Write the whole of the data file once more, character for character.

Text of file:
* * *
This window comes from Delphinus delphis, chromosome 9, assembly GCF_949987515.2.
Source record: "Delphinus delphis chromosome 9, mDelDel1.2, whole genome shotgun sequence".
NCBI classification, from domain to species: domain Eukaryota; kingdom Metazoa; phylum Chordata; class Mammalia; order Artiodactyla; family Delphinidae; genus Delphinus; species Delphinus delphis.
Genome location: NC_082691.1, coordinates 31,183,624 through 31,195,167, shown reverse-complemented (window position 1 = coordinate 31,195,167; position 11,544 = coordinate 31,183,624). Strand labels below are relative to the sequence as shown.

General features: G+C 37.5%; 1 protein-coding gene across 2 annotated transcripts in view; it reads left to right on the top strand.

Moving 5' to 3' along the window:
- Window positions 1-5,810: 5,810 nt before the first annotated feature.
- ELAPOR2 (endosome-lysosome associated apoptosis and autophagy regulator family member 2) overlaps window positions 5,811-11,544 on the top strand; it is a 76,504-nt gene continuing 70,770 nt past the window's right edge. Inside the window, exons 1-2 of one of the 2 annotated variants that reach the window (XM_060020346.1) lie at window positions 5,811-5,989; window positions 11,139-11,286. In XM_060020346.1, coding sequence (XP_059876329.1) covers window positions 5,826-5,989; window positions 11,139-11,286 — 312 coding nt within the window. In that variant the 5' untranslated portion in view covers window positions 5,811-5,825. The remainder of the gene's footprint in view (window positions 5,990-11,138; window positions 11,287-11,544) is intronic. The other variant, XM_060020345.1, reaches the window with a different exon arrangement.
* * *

This window comes from Delphinus delphis, chromosome 9, assembly GCF_949987515.2.
Source record: "Delphinus delphis chromosome 9, mDelDel1.2, whole genome shotgun sequence".
NCBI classification, from domain to species: domain Eukaryota; kingdom Metazoa; phylum Chordata; class Mammalia; order Artiodactyla; family Delphinidae; genus Delphinus; species Delphinus delphis.
Genome location: NC_082691.1, coordinates 31,183,624 through 31,195,167, shown reverse-complemented (window position 1 = coordinate 31,195,167; position 11,544 = coordinate 31,183,624). Strand labels below are relative to the sequence as shown.

General features: G+C 37.5%; 1 protein-coding gene across 2 annotated transcripts in view; it reads left to right on the top strand.

Moving 5' to 3' along the window:
- Window positions 1-5,810: 5,810 nt before the first annotated feature.
- ELAPOR2 (endosome-lysosome associated apoptosis and autophagy regulator family member 2) overlaps window positions 5,811-11,544 on the top strand; it is a 76,504-nt gene continuing 70,770 nt past the window's right edge. Inside the window, exons 1-2 of one of the 2 annotated variants that reach the window (XM_060020346.1) lie at window positions 5,811-5,989; window positions 11,139-11,286. In XM_060020346.1, coding sequence (XP_059876329.1) covers window positions 5,826-5,989; window positions 11,139-11,286 — 312 coding nt within the window. In that variant the 5' untranslated portion in view covers window positions 5,811-5,825. The remainder of the gene's footprint in view (window positions 5,990-11,138; window positions 11,287-11,544) is intronic. The other variant, XM_060020345.1, reaches the window with a different exon arrangement.